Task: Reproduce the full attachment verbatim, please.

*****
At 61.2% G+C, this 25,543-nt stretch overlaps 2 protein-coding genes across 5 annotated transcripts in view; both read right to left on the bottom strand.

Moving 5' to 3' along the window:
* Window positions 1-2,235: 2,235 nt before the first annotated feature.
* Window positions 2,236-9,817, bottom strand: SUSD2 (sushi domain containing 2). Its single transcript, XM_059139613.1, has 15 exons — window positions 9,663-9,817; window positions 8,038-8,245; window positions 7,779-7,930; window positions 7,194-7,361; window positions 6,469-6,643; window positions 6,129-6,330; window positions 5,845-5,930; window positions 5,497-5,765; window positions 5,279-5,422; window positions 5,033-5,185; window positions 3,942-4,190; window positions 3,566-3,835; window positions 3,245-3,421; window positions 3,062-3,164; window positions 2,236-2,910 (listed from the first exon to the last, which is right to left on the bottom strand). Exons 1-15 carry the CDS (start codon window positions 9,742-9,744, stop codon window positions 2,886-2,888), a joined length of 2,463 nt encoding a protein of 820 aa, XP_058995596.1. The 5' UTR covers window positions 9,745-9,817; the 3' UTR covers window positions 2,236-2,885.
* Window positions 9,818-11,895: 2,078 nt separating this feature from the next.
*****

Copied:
At 61.2% G+C, this 25,543-nt stretch overlaps 2 protein-coding genes across 5 annotated transcripts in view; both read right to left on the bottom strand.

Moving 5' to 3' along the window:
* Window positions 1-2,235: 2,235 nt before the first annotated feature.
* Window positions 2,236-9,817, bottom strand: SUSD2 (sushi domain containing 2). Its single transcript, XM_059139613.1, has 15 exons — window positions 9,663-9,817; window positions 8,038-8,245; window positions 7,779-7,930; window positions 7,194-7,361; window positions 6,469-6,643; window positions 6,129-6,330; window positions 5,845-5,930; window positions 5,497-5,765; window positions 5,279-5,422; window positions 5,033-5,185; window positions 3,942-4,190; window positions 3,566-3,835; window positions 3,245-3,421; window positions 3,062-3,164; window positions 2,236-2,910 (listed from the first exon to the last, which is right to left on the bottom strand). Exons 1-15 carry the CDS (start codon window positions 9,742-9,744, stop codon window positions 2,886-2,888), a joined length of 2,463 nt encoding a protein of 820 aa, XP_058995596.1. The 5' UTR covers window positions 9,745-9,817; the 3' UTR covers window positions 2,236-2,885.
* Window positions 9,818-11,895: 2,078 nt separating this feature from the next.